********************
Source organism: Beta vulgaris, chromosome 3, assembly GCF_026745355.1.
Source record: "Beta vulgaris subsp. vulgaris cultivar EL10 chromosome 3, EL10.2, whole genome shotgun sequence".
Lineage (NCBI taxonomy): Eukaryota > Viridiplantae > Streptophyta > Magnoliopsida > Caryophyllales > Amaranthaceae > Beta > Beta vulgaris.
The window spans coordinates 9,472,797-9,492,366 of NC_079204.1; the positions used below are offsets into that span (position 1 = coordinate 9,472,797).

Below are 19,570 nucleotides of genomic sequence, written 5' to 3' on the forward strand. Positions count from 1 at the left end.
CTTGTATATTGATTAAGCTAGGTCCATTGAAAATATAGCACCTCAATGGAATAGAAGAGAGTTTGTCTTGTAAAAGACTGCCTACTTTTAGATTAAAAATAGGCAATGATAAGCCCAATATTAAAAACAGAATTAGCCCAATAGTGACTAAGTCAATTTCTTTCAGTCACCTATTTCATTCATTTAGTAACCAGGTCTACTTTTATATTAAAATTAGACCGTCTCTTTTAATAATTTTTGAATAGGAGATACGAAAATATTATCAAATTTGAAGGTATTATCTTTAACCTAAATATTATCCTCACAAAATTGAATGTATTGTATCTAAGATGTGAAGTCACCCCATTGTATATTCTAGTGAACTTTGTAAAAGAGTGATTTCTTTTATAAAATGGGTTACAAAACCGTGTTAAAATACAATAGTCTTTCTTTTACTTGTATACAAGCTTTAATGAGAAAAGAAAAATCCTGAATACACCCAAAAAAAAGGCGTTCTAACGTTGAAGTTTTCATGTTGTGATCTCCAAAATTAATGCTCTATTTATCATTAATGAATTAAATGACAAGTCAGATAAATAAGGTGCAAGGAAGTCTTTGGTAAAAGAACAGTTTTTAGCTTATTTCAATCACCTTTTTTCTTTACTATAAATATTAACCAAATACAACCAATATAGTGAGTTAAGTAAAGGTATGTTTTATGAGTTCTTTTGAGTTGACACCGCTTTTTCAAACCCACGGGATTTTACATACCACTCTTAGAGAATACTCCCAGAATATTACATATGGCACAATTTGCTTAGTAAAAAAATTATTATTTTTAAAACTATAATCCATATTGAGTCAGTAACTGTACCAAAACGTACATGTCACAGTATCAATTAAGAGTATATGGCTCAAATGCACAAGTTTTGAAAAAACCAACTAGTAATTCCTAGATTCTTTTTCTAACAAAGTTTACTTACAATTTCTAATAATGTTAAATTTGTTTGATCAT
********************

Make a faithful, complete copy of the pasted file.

Source organism: Beta vulgaris, chromosome 3, assembly GCF_026745355.1.
Source record: "Beta vulgaris subsp. vulgaris cultivar EL10 chromosome 3, EL10.2, whole genome shotgun sequence".
Lineage (NCBI taxonomy): Eukaryota > Viridiplantae > Streptophyta > Magnoliopsida > Caryophyllales > Amaranthaceae > Beta > Beta vulgaris.
The window spans coordinates 9,472,797-9,492,366 of NC_079204.1; the positions used below are offsets into that span (position 1 = coordinate 9,472,797).

Below are 19,570 nucleotides of genomic sequence, written 5' to 3' on the forward strand. Positions count from 1 at the left end.
CTTGTATATTGATTAAGCTAGGTCCATTGAAAATATAGCACCTCAATGGAATAGAAGAGAGTTTGTCTTGTAAAAGACTGCCTACTTTTAGATTAAAAATAGGCAATGATAAGCCCAATATTAAAAACAGAATTAGCCCAATAGTGACTAAGTCAATTTCTTTCAGTCACCTATTTCATTCATTTAGTAACCAGGTCTACTTTTATATTAAAATTAGACCGTCTCTTTTAATAATTTTTGAATAGGAGATACGAAAATATTATCAAATTTGAAGGTATTATCTTTAACCTAAATATTATCCTCACAAAATTGAATGTATTGTATCTAAGATGTGAAGTCACCCCATTGTATATTCTAGTGAACTTTGTAAAAGAGTGATTTCTTTTATAAAATGGGTTACAAAACCGTGTTAAAATACAATAGTCTTTCTTTTACTTGTATACAAGCTTTAATGAGAAAAGAAAAATCCTGAATACACCCAAAAAAAAGGCGTTCTAACGTTGAAGTTTTCATGTTGTGATCTCCAAAATTAATGCTCTATTTATCATTAATGAATTAAATGACAAGTCAGATAAATAAGGTGCAAGGAAGTCTTTGGTAAAAGAACAGTTTTTAGCTTATTTCAATCACCTTTTTTCTTTACTATAAATATTAACCAAATACAACCAATATAGTGAGTTAAGTAAAGGTATGTTTTATGAGTTCTTTTGAGTTGACACCGCTTTTTCAAACCCACGGGATTTTACATACCACTCTTAGAGAATACTCCCAGAATATTACATATGGCACAATTTGCTTAGTAAAAAAATTATTATTTTTAAAACTATAATCCATATTGAGTCAGTAACTGTACCAAAACGTACATGTCACAGTATCAATTAAGAGTATATGGCTCAAATGCACAAGTTTTGAAAAAACCAACTAGTAATTCCTAGATTCTTTTTCTAACAAAGTTTACTTACAATTTCTAATAATGTTAAATTTGTTTGATCAT